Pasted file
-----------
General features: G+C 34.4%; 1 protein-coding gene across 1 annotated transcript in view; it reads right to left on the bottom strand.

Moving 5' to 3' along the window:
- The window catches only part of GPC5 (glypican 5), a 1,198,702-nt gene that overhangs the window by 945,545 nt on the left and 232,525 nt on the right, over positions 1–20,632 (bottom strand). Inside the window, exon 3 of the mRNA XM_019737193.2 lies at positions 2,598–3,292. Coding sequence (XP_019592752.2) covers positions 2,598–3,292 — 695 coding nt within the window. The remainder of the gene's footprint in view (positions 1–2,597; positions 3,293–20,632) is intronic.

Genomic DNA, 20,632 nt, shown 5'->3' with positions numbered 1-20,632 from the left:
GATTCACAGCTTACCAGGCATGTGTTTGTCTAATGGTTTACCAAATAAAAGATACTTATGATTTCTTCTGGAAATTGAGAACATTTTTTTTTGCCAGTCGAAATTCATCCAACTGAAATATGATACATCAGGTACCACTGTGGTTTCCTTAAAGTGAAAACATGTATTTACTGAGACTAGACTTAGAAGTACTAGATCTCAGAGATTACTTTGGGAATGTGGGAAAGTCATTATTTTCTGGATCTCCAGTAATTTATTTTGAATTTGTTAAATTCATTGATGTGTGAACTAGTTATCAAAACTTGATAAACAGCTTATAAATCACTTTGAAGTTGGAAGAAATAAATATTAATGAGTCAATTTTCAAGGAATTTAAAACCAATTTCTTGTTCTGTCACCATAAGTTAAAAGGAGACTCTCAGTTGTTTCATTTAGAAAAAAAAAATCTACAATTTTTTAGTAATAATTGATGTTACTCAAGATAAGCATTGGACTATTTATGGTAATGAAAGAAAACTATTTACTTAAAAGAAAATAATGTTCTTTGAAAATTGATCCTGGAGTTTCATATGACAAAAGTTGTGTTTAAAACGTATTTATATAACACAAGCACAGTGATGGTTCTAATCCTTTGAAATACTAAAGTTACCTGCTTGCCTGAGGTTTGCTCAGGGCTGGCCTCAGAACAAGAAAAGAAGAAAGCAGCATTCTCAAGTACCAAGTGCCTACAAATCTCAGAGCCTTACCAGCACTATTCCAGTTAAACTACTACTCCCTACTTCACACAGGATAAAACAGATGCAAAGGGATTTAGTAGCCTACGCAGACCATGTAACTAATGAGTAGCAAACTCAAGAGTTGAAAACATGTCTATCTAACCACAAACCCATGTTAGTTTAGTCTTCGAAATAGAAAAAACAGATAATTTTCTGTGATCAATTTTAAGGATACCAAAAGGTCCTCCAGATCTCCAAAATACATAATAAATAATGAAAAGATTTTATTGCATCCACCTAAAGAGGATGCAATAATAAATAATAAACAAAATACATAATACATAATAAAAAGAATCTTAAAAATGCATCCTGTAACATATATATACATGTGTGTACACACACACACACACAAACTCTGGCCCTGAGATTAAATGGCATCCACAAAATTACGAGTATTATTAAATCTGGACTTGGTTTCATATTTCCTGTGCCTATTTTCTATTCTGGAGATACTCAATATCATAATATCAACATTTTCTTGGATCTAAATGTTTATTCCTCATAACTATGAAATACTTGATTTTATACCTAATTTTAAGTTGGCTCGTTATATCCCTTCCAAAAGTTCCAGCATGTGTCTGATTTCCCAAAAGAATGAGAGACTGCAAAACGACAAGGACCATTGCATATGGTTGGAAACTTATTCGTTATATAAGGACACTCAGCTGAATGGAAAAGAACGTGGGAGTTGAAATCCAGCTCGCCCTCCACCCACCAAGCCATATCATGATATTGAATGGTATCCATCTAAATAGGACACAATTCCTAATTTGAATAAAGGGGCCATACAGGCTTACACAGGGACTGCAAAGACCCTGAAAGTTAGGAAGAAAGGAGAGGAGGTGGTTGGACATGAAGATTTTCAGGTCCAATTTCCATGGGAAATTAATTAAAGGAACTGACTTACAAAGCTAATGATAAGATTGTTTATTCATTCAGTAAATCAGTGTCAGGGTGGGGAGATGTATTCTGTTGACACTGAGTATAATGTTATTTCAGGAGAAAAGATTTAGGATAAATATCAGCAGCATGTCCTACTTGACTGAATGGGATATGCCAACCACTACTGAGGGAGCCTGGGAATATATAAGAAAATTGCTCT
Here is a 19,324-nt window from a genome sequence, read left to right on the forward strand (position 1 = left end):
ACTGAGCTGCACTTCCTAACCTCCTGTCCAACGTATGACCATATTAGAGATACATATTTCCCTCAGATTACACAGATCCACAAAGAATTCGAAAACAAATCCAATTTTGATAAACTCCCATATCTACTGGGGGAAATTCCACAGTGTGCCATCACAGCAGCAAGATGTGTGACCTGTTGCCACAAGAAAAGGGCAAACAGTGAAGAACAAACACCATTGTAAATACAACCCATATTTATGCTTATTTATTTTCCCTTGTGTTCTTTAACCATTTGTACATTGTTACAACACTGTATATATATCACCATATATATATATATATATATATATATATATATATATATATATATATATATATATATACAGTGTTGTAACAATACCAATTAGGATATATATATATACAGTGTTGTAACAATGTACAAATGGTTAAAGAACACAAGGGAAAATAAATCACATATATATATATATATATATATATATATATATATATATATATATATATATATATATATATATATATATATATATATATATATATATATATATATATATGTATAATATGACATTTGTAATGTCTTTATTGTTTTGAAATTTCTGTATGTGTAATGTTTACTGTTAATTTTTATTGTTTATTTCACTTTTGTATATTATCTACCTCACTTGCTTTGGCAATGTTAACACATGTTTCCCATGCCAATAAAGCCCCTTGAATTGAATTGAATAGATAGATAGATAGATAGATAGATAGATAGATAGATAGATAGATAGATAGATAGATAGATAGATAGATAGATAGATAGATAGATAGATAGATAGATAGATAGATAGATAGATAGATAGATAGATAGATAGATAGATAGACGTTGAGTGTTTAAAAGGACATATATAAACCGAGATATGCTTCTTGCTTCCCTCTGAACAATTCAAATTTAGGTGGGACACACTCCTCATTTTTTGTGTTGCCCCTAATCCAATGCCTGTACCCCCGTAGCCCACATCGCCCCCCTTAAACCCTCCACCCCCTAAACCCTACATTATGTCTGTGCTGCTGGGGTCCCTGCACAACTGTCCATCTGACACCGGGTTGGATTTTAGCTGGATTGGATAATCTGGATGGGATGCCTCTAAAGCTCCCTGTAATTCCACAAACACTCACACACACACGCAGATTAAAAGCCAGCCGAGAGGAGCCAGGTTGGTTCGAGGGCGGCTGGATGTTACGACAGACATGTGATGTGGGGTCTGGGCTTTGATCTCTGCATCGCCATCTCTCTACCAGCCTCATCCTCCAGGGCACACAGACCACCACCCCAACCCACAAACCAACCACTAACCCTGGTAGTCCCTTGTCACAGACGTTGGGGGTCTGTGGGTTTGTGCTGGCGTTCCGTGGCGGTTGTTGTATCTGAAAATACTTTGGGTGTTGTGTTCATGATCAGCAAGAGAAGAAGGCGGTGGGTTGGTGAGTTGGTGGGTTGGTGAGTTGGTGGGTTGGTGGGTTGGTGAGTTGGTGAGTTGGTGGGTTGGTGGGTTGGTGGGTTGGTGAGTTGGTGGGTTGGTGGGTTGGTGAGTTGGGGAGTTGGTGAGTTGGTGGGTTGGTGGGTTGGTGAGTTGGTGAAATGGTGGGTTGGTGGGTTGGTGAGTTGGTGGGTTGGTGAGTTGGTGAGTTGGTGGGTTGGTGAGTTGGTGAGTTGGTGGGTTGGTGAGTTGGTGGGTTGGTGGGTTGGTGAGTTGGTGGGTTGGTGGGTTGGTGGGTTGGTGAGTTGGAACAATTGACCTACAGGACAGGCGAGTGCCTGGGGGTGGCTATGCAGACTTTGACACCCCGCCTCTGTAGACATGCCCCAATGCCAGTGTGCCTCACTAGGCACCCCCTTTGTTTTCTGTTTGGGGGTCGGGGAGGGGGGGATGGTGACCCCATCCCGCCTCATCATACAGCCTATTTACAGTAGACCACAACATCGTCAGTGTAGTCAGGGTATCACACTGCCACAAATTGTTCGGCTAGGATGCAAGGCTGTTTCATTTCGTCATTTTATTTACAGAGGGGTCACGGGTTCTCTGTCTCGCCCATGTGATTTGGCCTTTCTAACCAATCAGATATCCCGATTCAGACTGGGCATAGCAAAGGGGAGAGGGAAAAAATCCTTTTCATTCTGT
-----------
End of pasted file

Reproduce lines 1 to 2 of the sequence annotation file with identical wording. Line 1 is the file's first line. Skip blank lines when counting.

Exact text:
General features: G+C 34.4%; 1 protein-coding gene across 1 annotated transcript in view; it reads right to left on the bottom strand.

Moving 5' to 3' along the window: